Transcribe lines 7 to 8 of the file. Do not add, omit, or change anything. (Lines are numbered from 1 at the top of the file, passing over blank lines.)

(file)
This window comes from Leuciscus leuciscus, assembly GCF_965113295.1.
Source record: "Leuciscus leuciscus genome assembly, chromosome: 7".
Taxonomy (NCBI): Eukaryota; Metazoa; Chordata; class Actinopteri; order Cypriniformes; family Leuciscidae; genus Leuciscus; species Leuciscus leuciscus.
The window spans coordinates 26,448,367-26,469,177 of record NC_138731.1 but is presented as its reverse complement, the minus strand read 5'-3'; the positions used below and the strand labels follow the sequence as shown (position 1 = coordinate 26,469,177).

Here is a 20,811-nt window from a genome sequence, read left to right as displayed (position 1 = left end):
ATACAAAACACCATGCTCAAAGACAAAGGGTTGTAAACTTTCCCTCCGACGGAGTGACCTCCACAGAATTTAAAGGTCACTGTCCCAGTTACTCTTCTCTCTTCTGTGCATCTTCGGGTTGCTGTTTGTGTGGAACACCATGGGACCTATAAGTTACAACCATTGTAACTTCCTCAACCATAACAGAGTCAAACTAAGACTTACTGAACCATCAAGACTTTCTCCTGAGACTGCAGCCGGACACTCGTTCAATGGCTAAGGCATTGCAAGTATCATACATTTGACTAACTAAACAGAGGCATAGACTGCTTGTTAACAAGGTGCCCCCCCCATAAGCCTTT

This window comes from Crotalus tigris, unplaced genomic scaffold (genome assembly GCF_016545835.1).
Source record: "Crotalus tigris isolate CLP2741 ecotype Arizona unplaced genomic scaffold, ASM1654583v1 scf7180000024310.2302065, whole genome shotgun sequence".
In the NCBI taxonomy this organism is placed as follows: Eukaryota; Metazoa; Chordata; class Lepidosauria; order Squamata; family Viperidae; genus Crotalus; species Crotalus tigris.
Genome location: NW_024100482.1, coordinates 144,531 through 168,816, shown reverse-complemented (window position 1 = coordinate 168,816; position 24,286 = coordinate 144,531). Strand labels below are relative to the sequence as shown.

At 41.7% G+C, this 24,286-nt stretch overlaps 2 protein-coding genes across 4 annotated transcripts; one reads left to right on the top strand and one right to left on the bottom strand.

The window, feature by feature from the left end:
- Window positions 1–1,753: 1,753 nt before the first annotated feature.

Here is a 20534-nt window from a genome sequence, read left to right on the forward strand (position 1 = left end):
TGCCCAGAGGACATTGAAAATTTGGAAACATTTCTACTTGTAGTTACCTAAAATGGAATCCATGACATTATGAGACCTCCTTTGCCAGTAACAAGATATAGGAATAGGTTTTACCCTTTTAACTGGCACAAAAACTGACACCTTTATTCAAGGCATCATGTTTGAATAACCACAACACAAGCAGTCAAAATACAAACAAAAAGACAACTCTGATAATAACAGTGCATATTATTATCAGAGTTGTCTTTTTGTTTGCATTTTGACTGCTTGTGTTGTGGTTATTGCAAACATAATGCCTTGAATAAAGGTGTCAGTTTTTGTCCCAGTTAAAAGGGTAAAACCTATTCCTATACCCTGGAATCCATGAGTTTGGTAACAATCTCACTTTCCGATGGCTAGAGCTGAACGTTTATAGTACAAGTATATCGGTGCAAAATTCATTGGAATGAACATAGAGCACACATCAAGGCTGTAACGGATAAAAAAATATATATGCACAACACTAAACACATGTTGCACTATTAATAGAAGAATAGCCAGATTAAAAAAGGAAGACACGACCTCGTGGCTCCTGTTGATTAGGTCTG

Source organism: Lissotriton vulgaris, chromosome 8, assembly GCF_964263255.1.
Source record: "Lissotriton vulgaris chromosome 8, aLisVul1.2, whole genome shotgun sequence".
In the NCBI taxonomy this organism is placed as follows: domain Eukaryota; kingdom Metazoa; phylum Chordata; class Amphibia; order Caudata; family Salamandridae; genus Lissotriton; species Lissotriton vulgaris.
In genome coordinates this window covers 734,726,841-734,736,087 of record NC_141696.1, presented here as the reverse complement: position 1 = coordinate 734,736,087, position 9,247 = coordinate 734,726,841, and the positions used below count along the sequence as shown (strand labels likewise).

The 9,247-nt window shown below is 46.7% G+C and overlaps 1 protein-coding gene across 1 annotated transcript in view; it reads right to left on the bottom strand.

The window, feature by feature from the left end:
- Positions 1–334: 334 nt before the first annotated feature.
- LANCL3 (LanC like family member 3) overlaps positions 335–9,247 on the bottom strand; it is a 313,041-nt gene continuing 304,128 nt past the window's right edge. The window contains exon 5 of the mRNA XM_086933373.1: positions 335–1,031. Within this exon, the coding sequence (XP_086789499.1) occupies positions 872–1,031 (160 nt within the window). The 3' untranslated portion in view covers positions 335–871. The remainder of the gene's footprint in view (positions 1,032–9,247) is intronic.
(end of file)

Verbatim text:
This window comes from Crotalus tigris, unplaced genomic scaffold (genome assembly GCF_016545835.1).
Source record: "Crotalus tigris isolate CLP2741 ecotype Arizona unplaced genomic scaffold, ASM1654583v1 scf7180000024310.2302065, whole genome shotgun sequence".